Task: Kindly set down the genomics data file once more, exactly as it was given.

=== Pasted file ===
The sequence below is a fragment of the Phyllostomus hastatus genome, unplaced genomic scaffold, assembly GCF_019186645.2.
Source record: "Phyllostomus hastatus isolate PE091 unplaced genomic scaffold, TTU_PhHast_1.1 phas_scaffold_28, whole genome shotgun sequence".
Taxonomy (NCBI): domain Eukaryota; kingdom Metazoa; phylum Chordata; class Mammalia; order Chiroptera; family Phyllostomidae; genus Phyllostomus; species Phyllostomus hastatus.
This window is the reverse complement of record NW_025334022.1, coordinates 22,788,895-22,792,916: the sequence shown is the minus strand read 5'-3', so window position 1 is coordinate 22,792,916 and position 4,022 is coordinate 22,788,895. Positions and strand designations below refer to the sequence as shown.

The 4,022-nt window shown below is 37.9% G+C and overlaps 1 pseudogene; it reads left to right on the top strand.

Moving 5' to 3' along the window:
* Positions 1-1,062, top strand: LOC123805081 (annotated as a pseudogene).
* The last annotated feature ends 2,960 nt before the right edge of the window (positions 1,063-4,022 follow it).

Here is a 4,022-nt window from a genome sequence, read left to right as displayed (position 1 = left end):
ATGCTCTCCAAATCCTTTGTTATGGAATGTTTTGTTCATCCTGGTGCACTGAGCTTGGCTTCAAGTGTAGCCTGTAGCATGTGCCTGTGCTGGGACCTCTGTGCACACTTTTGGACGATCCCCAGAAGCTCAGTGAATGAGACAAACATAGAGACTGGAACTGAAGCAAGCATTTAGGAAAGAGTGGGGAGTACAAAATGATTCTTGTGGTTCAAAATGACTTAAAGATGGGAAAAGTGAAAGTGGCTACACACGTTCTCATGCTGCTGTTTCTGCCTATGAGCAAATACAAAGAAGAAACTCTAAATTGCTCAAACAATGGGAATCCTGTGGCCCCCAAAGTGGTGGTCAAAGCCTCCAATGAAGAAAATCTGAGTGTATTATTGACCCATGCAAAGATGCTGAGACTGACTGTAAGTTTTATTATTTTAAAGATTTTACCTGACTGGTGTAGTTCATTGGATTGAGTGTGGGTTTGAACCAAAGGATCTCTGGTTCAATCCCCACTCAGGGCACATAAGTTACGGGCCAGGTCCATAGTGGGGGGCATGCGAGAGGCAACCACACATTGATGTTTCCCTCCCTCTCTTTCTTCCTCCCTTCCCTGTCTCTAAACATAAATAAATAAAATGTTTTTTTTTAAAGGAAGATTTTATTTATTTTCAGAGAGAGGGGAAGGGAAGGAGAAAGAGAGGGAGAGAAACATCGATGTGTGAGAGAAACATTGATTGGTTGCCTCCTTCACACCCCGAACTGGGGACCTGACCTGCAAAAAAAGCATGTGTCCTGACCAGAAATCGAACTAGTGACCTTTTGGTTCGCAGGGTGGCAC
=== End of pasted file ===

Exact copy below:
The sequence below is a fragment of the Phyllostomus hastatus genome, unplaced genomic scaffold, assembly GCF_019186645.2.
Source record: "Phyllostomus hastatus isolate PE091 unplaced genomic scaffold, TTU_PhHast_1.1 phas_scaffold_28, whole genome shotgun sequence".
Taxonomy (NCBI): domain Eukaryota; kingdom Metazoa; phylum Chordata; class Mammalia; order Chiroptera; family Phyllostomidae; genus Phyllostomus; species Phyllostomus hastatus.
This window is the reverse complement of record NW_025334022.1, coordinates 22,788,895-22,792,916: the sequence shown is the minus strand read 5'-3', so window position 1 is coordinate 22,792,916 and position 4,022 is coordinate 22,788,895. Positions and strand designations below refer to the sequence as shown.

The 4,022-nt window shown below is 37.9% G+C and overlaps 1 pseudogene; it reads left to right on the top strand.

Moving 5' to 3' along the window:
* Positions 1-1,062, top strand: LOC123805081 (annotated as a pseudogene).
* The last annotated feature ends 2,960 nt before the right edge of the window (positions 1,063-4,022 follow it).

Here is a 4,022-nt window from a genome sequence, read left to right as displayed (position 1 = left end):
ATGCTCTCCAAATCCTTTGTTATGGAATGTTTTGTTCATCCTGGTGCACTGAGCTTGGCTTCAAGTGTAGCCTGTAGCATGTGCCTGTGCTGGGACCTCTGTGCACACTTTTGGACGATCCCCAGAAGCTCAGTGAATGAGACAAACATAGAGACTGGAACTGAAGCAAGCATTTAGGAAAGAGTGGGGAGTACAAAATGATTCTTGTGGTTCAAAATGACTTAAAGATGGGAAAAGTGAAAGTGGCTACACACGTTCTCATGCTGCTGTTTCTGCCTATGAGCAAATACAAAGAAGAAACTCTAAATTGCTCAAACAATGGGAATCCTGTGGCCCCCAAAGTGGTGGTCAAAGCCTCCAATGAAGAAAATCTGAGTGTATTATTGACCCATGCAAAGATGCTGAGACTGACTGTAAGTTTTATTATTTTAAAGATTTTACCTGACTGGTGTAGTTCATTGGATTGAGTGTGGGTTTGAACCAAAGGATCTCTGGTTCAATCCCCACTCAGGGCACATAAGTTACGGGCCAGGTCCATAGTGGGGGGCATGCGAGAGGCAACCACACATTGATGTTTCCCTCCCTCTCTTTCTTCCTCCCTTCCCTGTCTCTAAACATAAATAAATAAAATGTTTTTTTTTAAAGGAAGATTTTATTTATTTTCAGAGAGAGGGGAAGGGAAGGAGAAAGAGAGGGAGAGAAACATCGATGTGTGAGAGAAACATTGATTGGTTGCCTCCTTCACACCCCGAACTGGGGACCTGACCTGCAAAAAAAGCATGTGTCCTGACCAGAAATCGAACTAGTGACCTTTTGGTTCGCAGGGTGGCAC